All in all, these are a decent sounding pair of truly wireless earbuds, but they definitely won’t blow you away. I found that they were best for casual listening. Things like watching YouTube videos or listening to a lofi beats playlist while banging out a report or essay.
The lack of bass in particular can be a rather huge turn off if you’re into hip hop and require them to keep you motivated when exercising. I just don’t feel like the Ett is enough to keep you hyped.
Active noise cancelling
I saved the headlining feature of the earbuds for last. In short, ANC works well but it is rather subtle in that it seems to only block out a very particular range of low frequencies. For example, it would cancel out the lower frequencies from the hum of a fan, but a high frequency hiss would still remain. It doesn’t keep out things like human voices or the clatter of a keyboard very well.
One notable thing which I previously mentioned is that ANC is off by default, and you’ll have to manually turn them on every time you use the earbuds. There is no app or button for you to change this.
It’s also rather obvious that Sudio boosts the volume of the earbuds when you turn ANC on, in what I guess is an attempt to further drown out noise to make you think that their ANC is more effective than it is. This seems rather dubious to me.
All in all though, the ANC works fairly well and I found myself always preferring to listen with it than without.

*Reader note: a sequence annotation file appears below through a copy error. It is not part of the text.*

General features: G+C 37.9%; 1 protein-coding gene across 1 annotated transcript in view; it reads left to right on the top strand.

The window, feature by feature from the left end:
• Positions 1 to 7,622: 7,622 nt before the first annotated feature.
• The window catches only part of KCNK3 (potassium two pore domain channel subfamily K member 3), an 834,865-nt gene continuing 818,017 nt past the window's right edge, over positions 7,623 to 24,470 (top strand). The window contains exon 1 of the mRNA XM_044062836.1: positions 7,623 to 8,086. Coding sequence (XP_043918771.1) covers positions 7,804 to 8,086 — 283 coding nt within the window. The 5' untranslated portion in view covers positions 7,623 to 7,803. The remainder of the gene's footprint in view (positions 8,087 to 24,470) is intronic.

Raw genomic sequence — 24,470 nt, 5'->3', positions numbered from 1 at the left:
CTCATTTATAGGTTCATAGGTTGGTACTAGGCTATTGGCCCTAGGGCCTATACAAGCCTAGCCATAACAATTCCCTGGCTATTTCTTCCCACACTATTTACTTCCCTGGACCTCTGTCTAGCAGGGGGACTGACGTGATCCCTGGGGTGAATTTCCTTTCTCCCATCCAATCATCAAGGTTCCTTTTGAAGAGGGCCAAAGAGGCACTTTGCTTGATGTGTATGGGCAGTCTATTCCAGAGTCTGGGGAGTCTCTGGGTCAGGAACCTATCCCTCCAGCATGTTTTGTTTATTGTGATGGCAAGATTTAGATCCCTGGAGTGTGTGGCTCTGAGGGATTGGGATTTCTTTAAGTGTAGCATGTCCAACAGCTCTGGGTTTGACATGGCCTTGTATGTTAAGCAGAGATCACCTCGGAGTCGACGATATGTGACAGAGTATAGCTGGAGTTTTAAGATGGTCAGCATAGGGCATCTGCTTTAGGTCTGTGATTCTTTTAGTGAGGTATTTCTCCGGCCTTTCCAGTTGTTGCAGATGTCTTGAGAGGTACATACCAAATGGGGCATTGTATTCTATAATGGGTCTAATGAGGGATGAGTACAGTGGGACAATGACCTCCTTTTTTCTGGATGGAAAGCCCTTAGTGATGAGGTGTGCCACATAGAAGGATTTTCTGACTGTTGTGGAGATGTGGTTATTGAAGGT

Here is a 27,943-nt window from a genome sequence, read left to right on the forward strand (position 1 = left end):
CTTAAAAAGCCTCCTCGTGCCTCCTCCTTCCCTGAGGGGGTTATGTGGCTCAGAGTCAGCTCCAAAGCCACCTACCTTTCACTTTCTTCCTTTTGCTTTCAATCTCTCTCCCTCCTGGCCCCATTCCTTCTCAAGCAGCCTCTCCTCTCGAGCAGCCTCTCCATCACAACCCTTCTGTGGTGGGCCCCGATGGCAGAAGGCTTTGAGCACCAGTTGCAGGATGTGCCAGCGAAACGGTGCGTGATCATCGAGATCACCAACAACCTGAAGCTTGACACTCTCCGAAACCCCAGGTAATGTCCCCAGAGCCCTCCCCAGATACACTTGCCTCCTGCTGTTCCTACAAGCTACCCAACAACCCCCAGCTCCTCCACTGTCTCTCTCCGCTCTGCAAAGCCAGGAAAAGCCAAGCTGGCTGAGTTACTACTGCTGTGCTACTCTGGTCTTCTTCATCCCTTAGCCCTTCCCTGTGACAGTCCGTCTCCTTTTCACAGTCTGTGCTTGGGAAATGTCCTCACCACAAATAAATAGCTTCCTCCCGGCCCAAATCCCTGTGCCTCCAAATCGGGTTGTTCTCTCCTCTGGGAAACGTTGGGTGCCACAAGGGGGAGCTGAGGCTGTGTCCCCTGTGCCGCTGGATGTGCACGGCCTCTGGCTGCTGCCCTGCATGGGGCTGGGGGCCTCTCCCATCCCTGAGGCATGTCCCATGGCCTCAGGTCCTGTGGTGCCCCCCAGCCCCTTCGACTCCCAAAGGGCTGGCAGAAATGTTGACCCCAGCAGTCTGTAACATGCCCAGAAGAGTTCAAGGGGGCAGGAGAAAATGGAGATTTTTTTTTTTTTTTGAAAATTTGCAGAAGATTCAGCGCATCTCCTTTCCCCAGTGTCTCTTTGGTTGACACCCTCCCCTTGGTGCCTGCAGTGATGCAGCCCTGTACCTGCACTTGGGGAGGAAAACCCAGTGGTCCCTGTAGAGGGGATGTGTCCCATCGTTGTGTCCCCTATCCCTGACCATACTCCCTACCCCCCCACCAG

When answering calls, the Ett will automatically activate transparency mode such that you can hear your surroundings. I wish that transparency was a feature that you can toggle on and off at will like with the Sony WF-1000XM3. It would be extremely useful when you want to have a quick conversation with someone without having to take your earbud off.
Pricing and conclusion
Ultimately, the Sudio Ett are a decent pair of truly wireless ANC earbuds. Let’s recap some of the pros and cons.
- Active noise cancelling works well, but only for a particular range of frequencies
- Good battery life
- Comfortable fit, good seal
- Bright sound profile and decent soundstage make it good for certain genres
- IPX5 splash and sweat resistant
- Case could be slimmer
- Lacking bass
- Lossy SBC codec
- No app for updating firmware, equalizer or other settings
- Not able to control volume from the earbuds
At S$239 these aren’t exactly a steal, but they do undercut other truly wireless ANC earbuds such as Apple’s AirPods Pro (S$379) and Sony’s WF-1000XM3 (S$349). Although, while I haven’t tried either of those earphones, I’m certain that they have better audio quality than the Ett especially in terms of bass reproduction.
At the end of the day, the reason you would pick these up over potentially cheaper truly wireless buds would be for the active noise cancelling. And while the ANC does work, it isn’t particularly pronounced and only handles a certain range of frequencies.
I am rather on-the-fence about recommending these earbuds. The truly wireless earbuds segment is so saturated that it seems that the options are endless, and I’m sure you’ll be able to find a pair that sound just as good for cheaper if you did some digging. In particular, if you care about bass, this definitely isn’t the pair you’re looking for.
But ANC truly wireless earbuds are only starting to become mainstream, and if that is what you are looking for and don’t mind the lack of bass, the Sudio Ett might not be a bad option for the price.
If you do decide to purchase a pair at Sudio’s website, you can add the promo code TFTEtt at checkout to get a 15% discount which brings the price down to S$203.15. You’ll also get a free tote bag if you make your purchase before the end of July.
As always, when purchasing online, check if you can get additional cashback on your purchase with ShopBack. You can also check out our deals page for more Singapore deals.
What do you think about our Sudio Ett review? Do you need ANC in your truly wireless earbuds? Let us know in the comments below!